The Bandwagon Effect is when people change their beliefs or actions to match what the majority are doing. This comes from our human nature to want to fit in and be part of a group. For teachers, this might mean trying out a new teaching method or tool just because other teachers are using it, rather than thinking about whether it's the best fit for their own classroom.
Used wisely, this desire to follow the group can be a force for good. For example, a study showed that when hotel guests were told that others were reusing their towels, they were more likely to do the same, which helped save on laundry. You can use this same trick to encourage desirable behaviour in the classroom. But remember, don't fall in the trap of jumping onto every education trend without seeing solid evidence that it actually works.
Confirmation Bias is the phenomenon that describes our tendency to pay more attention to things that agree with our existing beliefs and ignore things that don't. This bias can play a significant role in classrooms, leading to potential misjudgements about the effectiveness of teaching strategies or even your students’ performance.
For instance, let's say a teacher notices a student who is consistently quiet and reserved in class. They may assume that the student is disengaged or lacking in understanding, when in fact, the student may just feel uncomfortable speaking out loud.
It is therefore important for you to be aware of this bias so that you can avoid any misunderstandings and create a positive learning environment for your students. By building a fair and supportive classroom, you're helping your students grow to meet their full potential.
The Dunning-Kruger Effect
The Dunning-Kruger Effect describes how unskilled people tend to overestimate their ability, when experts tend to doubt themselves. Researchers, David Dunning and Justin Kruger were inspired by the story of McArthur Wheeler, an inept bank robber who believed that covering his face in lemon juice would make him invisible to the CCTV cameras. When he was arrested, he was baffled as to why his plan didn’t work.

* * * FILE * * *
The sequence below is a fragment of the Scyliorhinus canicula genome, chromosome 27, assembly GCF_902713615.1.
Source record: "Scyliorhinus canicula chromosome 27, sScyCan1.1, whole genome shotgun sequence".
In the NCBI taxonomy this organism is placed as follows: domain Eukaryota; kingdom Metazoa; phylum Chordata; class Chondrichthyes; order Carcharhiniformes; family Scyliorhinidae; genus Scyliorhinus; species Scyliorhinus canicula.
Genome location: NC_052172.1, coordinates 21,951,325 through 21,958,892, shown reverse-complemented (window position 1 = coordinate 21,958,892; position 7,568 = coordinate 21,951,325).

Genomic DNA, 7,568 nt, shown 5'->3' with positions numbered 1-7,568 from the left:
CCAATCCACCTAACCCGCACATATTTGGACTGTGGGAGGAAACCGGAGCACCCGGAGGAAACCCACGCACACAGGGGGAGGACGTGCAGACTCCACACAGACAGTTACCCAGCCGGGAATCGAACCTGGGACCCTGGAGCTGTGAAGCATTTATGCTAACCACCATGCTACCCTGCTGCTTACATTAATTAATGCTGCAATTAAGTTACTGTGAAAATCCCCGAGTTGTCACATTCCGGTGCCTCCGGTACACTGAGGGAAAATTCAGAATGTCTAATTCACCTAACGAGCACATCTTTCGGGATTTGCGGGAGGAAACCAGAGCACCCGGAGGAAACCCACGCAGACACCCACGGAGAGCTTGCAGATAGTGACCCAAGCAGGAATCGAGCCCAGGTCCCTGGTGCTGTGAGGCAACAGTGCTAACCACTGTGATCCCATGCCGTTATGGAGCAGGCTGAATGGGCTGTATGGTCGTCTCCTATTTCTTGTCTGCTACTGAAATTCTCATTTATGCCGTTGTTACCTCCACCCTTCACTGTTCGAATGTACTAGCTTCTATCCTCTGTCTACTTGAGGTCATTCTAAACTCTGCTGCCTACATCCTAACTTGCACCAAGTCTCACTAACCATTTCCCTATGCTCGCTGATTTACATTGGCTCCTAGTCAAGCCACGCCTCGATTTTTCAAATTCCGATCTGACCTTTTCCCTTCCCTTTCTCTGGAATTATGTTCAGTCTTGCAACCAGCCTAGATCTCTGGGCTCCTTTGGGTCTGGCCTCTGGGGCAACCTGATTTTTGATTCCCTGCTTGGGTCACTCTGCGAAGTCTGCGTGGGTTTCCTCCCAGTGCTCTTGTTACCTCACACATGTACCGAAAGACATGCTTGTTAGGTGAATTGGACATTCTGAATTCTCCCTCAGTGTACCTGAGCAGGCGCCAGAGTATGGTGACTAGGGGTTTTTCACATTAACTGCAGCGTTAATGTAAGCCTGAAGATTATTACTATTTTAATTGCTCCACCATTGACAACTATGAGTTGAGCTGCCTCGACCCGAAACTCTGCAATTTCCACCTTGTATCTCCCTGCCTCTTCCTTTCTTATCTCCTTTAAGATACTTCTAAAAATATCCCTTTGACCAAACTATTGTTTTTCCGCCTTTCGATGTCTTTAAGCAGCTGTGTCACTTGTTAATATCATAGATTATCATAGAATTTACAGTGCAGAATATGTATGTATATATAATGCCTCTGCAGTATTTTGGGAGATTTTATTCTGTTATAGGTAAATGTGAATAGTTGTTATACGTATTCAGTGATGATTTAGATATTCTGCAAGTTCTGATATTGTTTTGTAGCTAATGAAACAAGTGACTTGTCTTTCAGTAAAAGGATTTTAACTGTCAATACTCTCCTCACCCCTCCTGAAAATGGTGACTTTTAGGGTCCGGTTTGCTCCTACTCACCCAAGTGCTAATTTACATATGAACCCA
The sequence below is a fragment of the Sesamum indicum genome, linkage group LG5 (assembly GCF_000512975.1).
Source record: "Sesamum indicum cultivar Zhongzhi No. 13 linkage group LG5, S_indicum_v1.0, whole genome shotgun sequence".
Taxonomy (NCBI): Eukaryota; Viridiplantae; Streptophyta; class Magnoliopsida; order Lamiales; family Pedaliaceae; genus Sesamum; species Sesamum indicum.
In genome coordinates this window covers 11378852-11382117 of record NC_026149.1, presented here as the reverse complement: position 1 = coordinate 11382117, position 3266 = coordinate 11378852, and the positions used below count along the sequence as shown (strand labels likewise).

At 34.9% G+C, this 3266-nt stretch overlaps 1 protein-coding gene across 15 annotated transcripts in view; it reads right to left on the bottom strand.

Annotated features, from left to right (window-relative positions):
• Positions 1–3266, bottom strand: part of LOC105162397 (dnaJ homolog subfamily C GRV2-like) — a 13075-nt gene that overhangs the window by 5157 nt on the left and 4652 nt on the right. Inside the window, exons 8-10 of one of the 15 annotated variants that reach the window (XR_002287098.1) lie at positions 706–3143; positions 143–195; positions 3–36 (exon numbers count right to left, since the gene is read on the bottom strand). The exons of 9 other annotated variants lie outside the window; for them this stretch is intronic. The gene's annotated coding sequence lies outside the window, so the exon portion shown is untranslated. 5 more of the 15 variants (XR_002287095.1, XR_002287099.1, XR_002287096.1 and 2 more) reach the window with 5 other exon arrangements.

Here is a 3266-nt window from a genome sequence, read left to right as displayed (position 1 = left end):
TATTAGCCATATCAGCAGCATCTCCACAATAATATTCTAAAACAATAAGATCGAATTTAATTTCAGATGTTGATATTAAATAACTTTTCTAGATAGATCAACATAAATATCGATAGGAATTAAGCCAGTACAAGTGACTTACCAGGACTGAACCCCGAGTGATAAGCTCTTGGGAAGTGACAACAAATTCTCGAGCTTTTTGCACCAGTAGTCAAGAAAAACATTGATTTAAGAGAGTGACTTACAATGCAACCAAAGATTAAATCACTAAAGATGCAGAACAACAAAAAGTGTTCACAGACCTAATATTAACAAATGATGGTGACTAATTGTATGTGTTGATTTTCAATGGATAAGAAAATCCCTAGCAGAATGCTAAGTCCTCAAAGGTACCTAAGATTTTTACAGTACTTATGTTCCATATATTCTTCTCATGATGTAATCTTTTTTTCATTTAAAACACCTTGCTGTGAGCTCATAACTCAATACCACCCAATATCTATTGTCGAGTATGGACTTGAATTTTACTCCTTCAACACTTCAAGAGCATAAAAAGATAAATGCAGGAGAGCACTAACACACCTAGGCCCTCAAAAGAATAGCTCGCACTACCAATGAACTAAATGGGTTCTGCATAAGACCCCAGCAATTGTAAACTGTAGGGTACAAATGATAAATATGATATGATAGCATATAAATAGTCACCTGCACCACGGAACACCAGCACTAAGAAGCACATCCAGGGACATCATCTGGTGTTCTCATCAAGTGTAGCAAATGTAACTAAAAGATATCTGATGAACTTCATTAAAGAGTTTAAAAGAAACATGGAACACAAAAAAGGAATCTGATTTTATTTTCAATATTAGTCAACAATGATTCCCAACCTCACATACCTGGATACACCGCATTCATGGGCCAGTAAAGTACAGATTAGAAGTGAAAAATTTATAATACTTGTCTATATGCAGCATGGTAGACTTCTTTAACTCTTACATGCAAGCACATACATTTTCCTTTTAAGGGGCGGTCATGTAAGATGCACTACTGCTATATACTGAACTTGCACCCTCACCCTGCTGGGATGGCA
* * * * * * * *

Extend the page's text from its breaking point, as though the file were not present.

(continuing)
In Dunning & Kruger’s subsequent study on student grades, they found that the biggest gap between perceived ability and actual results were in students in the lowest percentile. This can limit student motivation – why would someone be determined to improve if they already believe they are better than they actually are?
Fortunately, you can tackle this effect by cultivating a culture that encourages students to regularly engage in self-reflection on their learning journey, while embracing the idea that everyone has the capacity to improve with dedicated effort. This will allow your students to develop a more accurate perception of their abilities and make progress towards reaching their goals.
Biases aren't just ideas stuck in psychology textbooks; they're part of your classrooms, shaping the way we teach and how your students learn. And if you believe you don’t hold any of these biases, it’s possible you suffer from the Bias Blind Spot, which does exactly what it says on the tin…
It is important to understand these biases and actively work towards reducing their effects. By doing so, you can enhance your teaching and create a more enriching learning experience for your students. Remember, the journey towards bias-free thinking isn't about perfection, but about continuous learning, reflection and improvement.
The original version of this article was first published on The Guardian website on 31.03.17 You can read it, alongside all of our other Guardian blogs here: https://www.theguardian.com/profile/bradley-busch